As the inclusion of a larger population is necessary for the development of the economy, FinTech has helped different banks fast-track this agenda by innovating multiple digital solutions such as digital onboarding.

For example, one of the Banks in Oman recently prioritised the rollout of their digital onboarding solution for their Islamic Banking customers to drive financial inclusion.

NextGen Reach
The average age of Muslims worldwide is 24 years, and the community is comparatively younger and growing faster. Banks need to address the needs of this growing segment, and their best strategy is to invest extensively in mobile applications for banking services. Many Islamic banks are working to improve the overall digital experience by integrating their applications with various third-party apps to address the non-banking needs of this segment.

Investment Access
With the growing demand for Islamic banking products and services, more companies would be willing to invest in Islamic FinTechs, allowing these FinTech firms access to better quality capital. These investments would further drive innovations in Islamic banking.

R&D Investments
Specialist Islamic FinTechs should focus their research & development investments in the areas that are priorities for Islamic banking customers and banks. Currently, a limited number of players have pure-play Islamic FinTech solutions, and most of the FinTech players develop a solution considering conventional banks as primary drivers and then modify their solutions based on Islamic banking needs.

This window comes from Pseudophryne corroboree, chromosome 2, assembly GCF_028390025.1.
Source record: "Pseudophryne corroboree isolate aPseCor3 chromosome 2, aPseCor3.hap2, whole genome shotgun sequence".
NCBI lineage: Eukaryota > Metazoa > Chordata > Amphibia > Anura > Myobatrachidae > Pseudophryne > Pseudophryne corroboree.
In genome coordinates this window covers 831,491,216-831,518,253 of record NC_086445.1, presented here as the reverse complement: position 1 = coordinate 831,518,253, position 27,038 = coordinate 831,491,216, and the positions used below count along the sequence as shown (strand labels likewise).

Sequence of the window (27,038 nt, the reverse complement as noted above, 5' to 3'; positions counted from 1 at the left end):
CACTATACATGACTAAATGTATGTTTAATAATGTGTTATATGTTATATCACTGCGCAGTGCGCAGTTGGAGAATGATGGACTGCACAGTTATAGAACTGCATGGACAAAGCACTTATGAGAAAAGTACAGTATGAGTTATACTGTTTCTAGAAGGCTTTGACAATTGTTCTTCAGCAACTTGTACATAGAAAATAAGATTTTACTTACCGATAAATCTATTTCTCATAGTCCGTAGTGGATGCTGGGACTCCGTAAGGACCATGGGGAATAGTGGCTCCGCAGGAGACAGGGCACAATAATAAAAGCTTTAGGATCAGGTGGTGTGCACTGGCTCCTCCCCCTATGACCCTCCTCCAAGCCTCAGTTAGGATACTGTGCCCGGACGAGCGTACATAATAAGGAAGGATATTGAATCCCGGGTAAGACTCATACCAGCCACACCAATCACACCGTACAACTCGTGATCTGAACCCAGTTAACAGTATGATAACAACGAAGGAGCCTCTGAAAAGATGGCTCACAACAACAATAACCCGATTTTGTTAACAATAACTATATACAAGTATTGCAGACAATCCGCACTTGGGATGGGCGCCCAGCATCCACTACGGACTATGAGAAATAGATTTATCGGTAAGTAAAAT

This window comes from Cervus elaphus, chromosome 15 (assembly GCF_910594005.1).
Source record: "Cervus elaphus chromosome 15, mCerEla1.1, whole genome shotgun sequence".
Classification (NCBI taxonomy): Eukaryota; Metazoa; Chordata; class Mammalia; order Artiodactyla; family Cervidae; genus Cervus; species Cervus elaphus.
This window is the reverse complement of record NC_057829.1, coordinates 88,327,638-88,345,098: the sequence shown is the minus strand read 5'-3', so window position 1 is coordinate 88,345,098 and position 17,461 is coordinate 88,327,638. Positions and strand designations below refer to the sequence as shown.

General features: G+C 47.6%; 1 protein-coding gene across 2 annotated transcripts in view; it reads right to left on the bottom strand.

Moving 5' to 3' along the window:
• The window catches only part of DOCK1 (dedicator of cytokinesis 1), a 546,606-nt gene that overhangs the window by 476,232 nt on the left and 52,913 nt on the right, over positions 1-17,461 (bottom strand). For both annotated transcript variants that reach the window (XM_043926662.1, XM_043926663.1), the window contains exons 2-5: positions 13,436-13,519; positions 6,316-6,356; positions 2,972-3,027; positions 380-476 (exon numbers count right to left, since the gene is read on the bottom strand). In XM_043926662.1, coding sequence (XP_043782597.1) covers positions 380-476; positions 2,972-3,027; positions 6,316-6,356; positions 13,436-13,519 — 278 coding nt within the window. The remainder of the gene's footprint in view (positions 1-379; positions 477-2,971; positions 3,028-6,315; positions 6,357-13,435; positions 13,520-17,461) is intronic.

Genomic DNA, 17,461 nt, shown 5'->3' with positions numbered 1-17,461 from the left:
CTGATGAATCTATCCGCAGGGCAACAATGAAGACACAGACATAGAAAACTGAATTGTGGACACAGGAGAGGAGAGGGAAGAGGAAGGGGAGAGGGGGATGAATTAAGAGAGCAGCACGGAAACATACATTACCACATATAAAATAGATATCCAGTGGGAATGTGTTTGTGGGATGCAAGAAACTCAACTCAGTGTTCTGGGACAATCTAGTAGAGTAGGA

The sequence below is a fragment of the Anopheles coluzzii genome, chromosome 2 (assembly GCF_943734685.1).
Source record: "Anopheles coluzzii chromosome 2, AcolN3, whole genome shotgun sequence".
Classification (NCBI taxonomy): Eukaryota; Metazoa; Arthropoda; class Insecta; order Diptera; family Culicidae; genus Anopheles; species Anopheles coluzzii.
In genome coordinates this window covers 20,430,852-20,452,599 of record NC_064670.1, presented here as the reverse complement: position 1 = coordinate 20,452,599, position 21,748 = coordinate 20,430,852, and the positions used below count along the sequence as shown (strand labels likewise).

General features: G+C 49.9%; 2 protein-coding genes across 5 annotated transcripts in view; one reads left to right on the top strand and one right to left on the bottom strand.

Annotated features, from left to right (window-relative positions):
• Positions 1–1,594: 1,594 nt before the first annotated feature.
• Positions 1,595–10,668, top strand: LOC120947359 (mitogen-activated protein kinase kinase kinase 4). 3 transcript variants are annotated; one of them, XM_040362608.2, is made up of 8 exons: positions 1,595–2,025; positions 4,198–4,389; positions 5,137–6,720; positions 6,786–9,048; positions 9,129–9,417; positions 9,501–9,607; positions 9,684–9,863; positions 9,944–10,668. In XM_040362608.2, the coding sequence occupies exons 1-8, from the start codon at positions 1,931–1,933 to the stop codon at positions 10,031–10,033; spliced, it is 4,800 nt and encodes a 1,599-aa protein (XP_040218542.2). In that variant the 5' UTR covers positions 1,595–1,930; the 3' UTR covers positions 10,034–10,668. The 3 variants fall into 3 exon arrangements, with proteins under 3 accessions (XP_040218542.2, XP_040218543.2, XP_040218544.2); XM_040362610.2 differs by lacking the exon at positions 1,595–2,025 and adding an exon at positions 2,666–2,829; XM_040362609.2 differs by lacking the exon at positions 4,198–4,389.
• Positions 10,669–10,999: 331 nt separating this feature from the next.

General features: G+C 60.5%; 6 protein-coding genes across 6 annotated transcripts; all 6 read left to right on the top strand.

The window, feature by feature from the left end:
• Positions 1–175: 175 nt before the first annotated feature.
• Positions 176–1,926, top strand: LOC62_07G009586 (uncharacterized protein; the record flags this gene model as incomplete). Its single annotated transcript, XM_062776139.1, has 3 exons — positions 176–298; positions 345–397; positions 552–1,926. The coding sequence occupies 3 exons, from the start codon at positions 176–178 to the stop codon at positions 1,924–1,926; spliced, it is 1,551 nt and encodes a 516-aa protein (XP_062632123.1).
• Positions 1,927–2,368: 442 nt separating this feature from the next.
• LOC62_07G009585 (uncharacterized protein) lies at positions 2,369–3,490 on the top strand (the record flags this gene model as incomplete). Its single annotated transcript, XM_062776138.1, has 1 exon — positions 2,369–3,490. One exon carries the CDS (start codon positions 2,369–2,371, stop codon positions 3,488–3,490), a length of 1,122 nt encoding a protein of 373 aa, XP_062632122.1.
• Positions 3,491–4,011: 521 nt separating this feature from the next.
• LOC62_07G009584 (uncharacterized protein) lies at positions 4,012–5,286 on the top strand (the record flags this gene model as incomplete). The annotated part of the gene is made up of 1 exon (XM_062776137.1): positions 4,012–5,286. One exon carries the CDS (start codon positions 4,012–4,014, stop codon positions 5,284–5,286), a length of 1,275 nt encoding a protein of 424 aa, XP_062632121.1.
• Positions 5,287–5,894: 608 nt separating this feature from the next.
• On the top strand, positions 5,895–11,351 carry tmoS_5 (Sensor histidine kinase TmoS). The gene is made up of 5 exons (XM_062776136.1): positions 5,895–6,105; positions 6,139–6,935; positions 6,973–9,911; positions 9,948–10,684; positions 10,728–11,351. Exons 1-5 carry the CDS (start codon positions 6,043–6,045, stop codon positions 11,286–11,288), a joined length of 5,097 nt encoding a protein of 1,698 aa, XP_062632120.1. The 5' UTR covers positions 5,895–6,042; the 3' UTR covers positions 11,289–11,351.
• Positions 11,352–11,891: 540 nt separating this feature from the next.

A greater focus on Islamic requirements would help drive a ‘first principles’ approach in designing Islamic banking products and services.

Islamic FinTech Ecosystem
As the number of Islamic FinTechs increases, the banks can leverage the ecosystem's synergies. Islamic banks are also positioned to fully utilise the potential of emerging technologies such as open banking, blockchain, and artificial intelligence, among others.

A regional FinTech ecosystem is vital as the customers' needs vary based on local culture. For example, Malaysia, Iran, Saudi Arabia, UAE, Germany, the UK and other countries with Islamic Banking may have similar innovation requirements, which would eventually get customised based on local needs.

Continuous Innovation
Specialist Islamic Fintech players with access to better capital would be able to invest continuously in innovation. In addition, Islamic Banks could be interested in partnering or investing with some of these FinTechs long-term.


The demand for Islamic banking will continue to increase, and the role of specialist Islamic FinTechs is evolving to meet the expectations and needs of customers. Islamic FinTechs must innovate, build a peer network, and offer bundled solutions.

For example, a single player doesn't have to provide an end-to-end solution in a digital onboarding journey. Instead, it could be a combination of FinTech players participating in the value chain to fulfil the journey. Hence, FinTechs should consider participating in a larger ecosystem and regional building tie-ups.

The FinTechs should focus on significant areas such as digital onboarding, digital process automation, digital wealth (including robo advisory), and digital lending. In addition, some specialist areas, such as Islamic treasury, Sukuk, and Takaful, could interest emerging FinTechs. These FinTechs should also focus on investing in capabilities such as SaaS (Software-as-a-Service), open source, low code/no code, cloud computing, and artificial intelligence.

A healthy Islamic FinTech sector could become the backbone of the Islamic banking growth story.